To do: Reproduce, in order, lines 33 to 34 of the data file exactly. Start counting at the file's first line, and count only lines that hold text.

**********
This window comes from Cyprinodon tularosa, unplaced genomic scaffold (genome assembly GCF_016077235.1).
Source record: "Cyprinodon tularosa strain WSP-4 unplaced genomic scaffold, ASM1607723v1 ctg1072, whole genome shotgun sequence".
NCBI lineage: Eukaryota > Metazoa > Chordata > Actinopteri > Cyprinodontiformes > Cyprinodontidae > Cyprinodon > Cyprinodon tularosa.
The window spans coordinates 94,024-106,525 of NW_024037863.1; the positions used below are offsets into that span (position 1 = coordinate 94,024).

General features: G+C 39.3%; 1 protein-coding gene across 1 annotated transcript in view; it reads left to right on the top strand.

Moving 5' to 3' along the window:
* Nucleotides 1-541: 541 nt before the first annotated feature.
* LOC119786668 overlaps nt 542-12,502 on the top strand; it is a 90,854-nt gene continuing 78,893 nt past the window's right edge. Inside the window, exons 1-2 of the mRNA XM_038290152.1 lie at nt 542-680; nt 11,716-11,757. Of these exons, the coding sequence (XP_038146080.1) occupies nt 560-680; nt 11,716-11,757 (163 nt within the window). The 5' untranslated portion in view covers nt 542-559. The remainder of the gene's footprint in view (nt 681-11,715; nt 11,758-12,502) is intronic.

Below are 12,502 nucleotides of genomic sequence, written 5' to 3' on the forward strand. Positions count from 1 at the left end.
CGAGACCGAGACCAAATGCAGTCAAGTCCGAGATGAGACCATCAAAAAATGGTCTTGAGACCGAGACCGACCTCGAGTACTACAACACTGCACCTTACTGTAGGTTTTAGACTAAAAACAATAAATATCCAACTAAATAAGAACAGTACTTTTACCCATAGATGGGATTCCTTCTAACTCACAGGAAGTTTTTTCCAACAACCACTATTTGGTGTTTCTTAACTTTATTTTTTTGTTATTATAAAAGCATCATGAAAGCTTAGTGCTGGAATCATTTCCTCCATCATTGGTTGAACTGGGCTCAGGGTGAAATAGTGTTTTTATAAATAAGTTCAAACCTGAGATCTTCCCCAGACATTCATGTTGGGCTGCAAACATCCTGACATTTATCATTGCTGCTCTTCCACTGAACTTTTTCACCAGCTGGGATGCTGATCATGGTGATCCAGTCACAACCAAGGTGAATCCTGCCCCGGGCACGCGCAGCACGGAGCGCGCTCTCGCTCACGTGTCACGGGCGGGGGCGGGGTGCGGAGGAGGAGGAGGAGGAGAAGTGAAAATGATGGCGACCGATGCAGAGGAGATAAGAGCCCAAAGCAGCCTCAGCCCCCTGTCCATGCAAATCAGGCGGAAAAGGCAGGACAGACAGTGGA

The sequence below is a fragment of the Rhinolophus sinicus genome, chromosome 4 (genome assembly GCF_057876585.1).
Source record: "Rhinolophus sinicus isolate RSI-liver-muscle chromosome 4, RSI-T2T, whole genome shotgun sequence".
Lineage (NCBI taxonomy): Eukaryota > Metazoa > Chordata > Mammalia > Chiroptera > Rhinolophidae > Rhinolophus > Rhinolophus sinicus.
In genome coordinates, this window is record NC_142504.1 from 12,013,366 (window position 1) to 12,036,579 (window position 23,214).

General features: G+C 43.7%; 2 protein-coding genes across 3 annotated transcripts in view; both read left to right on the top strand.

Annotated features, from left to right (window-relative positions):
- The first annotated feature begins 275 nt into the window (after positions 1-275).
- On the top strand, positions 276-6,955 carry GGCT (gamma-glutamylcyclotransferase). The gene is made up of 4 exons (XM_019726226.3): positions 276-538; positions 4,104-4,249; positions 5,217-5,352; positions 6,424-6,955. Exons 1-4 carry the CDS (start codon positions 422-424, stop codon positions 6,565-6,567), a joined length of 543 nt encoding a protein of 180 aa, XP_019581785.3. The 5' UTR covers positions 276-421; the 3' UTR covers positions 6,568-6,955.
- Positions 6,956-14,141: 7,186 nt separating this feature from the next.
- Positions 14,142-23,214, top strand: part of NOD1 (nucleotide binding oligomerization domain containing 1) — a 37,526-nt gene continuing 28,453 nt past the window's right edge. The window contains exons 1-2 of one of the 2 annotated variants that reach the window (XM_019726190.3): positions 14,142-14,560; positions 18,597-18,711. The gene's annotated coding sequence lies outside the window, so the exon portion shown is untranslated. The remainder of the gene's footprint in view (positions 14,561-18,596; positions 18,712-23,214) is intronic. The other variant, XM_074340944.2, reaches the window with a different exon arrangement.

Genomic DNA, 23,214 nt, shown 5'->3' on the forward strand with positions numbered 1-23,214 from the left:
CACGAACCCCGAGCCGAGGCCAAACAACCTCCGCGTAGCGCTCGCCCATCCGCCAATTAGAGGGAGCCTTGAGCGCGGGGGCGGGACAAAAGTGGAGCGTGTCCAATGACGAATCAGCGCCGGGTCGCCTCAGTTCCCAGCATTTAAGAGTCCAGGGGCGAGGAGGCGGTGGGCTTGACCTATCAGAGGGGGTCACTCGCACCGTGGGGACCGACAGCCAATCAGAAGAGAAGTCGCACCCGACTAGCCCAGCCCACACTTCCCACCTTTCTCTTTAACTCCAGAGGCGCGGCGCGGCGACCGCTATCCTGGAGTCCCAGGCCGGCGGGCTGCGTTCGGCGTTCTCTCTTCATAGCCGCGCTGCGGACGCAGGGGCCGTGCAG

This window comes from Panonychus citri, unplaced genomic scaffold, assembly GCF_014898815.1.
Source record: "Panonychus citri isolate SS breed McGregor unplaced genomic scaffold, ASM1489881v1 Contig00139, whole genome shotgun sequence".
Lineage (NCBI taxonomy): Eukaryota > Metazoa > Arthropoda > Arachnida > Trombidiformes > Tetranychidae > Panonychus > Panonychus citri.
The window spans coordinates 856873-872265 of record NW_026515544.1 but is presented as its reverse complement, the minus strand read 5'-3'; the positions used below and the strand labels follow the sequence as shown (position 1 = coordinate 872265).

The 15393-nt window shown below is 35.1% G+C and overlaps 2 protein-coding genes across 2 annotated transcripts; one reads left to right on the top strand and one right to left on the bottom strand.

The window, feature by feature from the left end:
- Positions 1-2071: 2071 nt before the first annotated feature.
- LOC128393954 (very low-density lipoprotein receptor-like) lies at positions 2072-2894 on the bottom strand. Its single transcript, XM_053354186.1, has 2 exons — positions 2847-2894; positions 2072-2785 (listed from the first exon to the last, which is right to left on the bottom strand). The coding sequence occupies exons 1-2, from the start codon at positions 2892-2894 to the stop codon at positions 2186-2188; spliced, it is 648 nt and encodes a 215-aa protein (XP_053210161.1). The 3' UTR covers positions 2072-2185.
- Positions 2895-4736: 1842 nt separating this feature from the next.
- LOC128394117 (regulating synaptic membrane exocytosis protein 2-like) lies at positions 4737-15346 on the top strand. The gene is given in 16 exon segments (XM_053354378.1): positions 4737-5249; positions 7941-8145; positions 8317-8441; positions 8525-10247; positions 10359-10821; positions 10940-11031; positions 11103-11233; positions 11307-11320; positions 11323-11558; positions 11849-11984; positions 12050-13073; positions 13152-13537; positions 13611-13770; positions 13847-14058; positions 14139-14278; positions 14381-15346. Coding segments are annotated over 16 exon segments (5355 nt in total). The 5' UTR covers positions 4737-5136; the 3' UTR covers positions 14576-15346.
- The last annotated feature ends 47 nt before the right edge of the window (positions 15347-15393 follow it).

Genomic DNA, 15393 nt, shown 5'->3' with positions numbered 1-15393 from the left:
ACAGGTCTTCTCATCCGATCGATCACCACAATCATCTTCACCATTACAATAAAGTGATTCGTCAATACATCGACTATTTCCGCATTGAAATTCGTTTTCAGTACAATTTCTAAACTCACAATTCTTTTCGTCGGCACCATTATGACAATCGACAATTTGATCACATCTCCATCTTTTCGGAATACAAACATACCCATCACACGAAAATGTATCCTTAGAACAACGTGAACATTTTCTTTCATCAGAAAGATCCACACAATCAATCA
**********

- The last annotated feature ends 47 nt before the right edge of the window (positions 15347-15393 follow it).

Genomic DNA, 15393 nt, shown 5'->3' with positions numbered 1-15393 from the left: